For example, on Nov. 28, 2007, the U.S. District Court for the Southern District of Texas sentenced two brothers to 111 months and 105 months in prison, respectively, for their roles in fraudulently operating a Web site that purported to raise money on behalf of the Salvation Army for Hurricane Katrina victims. The defendants registered http://www.salvationarmyonline.org on Sept. 3, 2005, less than a week after Hurricane Katrina struck New Orleans. The website stated that it was "The Salvation Army International Home Page" and falsely purported to solicit charitable donations for Hurricane Katrina, and later Hurricane Rita, relief. A link on the website directed contributors to donate via PayPal, a service that allows for online money transfers. The defendants created numerous accounts with the service and registered those accounts using the names and identification information, including Social Security numbers, of other individuals not involved in the fraudulent scheme. The accounts, however, were linked by the brothers to bank accounts belonging to one or both of them. The fraudulent website collected more than $48,000 before all the accounts were frozen.in May, a federal grand jury in the Eastern District of Louisiana indicted a former contract employee for the U.S. Army Corps of Engineers and a dirt, sand and gravel subcontractor in connection with a $16 million hurricane protection project for the reconstruction of the Lake Cataouatche Levee, located south of New Orleans.


 


On Jan.10, 2008, the U.S. District Court for the Middle District of Alabama sentenced a defendant to 43 years in prison -- the longest sentence to date handed down in a Katrina- or Rita-related fraud case. At trial, the jury found the defendant guilty of 22 counts involving the filing of false claims for Hurricane Katrina disaster assistance, theft of funds intended for victims of Hurricane Katrina, threatening a witness from another Hurricane Katrina case, conspiracy, drug distribution, weapons charges, and making false statements to federal authorities. The defendant's sentence comprised 34 years of statutory mandatory minimums plus an additional nine years. Related to the Katrina fraud, the sentencing judge additionally found that while the defendant was successful in stealing $80,000 from FEMA, her intent was to steal more than $500,000 in FEMA funds.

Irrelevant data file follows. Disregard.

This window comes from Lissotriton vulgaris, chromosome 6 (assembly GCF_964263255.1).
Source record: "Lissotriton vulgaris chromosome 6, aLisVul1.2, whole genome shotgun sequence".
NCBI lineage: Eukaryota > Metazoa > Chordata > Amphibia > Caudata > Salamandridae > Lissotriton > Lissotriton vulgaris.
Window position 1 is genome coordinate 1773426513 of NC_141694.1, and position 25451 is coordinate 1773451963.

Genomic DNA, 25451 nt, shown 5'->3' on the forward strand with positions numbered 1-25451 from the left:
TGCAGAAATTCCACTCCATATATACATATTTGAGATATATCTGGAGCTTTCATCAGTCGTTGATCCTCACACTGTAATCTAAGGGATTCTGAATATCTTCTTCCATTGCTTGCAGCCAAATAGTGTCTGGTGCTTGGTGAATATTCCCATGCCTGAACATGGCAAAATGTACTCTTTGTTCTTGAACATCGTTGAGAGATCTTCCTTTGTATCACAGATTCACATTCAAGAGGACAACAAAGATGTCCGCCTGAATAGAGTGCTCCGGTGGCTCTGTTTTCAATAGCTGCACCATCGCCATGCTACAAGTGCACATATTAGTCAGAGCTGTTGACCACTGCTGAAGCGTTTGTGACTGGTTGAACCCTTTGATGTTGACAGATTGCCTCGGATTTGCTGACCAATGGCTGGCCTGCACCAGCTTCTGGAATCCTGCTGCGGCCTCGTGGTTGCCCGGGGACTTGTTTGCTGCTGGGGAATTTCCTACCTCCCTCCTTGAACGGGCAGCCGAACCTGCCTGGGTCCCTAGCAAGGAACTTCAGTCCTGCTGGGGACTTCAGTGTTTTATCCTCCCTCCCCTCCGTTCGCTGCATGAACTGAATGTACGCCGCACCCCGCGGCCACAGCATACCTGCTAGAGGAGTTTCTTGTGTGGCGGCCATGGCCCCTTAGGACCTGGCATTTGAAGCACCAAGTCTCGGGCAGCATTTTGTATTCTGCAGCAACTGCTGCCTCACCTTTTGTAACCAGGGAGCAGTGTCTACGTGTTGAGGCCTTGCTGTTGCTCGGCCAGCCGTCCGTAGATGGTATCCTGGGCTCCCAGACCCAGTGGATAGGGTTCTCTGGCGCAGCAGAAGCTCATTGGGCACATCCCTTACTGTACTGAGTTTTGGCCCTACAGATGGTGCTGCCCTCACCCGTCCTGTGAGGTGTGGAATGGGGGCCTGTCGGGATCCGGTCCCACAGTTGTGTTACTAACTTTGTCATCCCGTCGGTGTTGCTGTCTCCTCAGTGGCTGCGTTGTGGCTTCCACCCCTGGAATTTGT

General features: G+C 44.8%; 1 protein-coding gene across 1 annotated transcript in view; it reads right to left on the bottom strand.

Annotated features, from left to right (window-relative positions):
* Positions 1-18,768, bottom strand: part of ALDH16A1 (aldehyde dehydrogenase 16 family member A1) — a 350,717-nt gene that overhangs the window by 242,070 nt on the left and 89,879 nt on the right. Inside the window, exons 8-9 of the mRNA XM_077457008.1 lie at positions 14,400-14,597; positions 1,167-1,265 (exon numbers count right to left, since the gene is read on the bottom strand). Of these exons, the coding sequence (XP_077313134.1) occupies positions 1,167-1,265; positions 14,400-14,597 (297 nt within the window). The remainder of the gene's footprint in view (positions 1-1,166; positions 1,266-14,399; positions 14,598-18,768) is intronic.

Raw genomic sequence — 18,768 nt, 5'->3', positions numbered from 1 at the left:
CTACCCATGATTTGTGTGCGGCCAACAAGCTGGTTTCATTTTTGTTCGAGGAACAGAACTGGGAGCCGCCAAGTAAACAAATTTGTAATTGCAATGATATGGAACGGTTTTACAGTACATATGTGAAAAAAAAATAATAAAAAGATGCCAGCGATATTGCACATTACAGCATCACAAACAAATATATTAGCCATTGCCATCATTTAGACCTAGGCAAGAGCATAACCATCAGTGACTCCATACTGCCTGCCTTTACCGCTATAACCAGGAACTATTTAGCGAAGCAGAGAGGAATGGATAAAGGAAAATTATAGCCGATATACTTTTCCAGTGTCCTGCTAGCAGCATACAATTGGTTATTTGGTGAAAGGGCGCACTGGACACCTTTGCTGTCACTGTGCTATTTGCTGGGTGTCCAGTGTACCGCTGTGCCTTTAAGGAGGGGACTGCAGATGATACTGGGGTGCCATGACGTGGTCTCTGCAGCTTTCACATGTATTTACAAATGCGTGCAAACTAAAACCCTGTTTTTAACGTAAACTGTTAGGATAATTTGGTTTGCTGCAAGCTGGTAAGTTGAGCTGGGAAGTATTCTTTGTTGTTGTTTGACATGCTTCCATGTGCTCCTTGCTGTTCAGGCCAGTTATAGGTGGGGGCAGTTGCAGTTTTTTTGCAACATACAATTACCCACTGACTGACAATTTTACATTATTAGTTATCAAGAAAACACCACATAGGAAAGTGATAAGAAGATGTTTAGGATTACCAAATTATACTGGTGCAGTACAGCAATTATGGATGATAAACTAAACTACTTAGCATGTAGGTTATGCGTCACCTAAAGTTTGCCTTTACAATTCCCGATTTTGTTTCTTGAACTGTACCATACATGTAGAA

In February 2008, a federal grand jury in the Southern District of Texas indicted a man on two counts of wire fraud relating to his alleged operation of a fraudulent investment scheme. Beginning in 2006, the defendant allegedly falsely told investors he was using their money to purchase and refurbish Federal Emergency Management Agency (FEMA) trailers but failed to ever purchase the trailers and failed to return the investors' money.


On June 6, 2008, a federal grand jury in the Middle District of Alabama indicted a former FEMA manager for embezzlement of a trailer intended for victims of Hurricanes Katrina and Rita, embezzlement of a government vehicle and obstruction of justice. The indictment alleges that the defendant, while the manager of the FEMA emergency housing unit in Selma, Ala., which FEMA used for the storage, transportation, and delivery of travel trailers in the aftermath of Hurricanes Katrina and Rita, embezzled a 39-foot Cherokee Travel Trailer and his government vehicle, to which he had access by virtue of his management position with FEMA. It also charges him with attempting to corruptly influence the ongoing investigation against him in the Middle District of Alabama.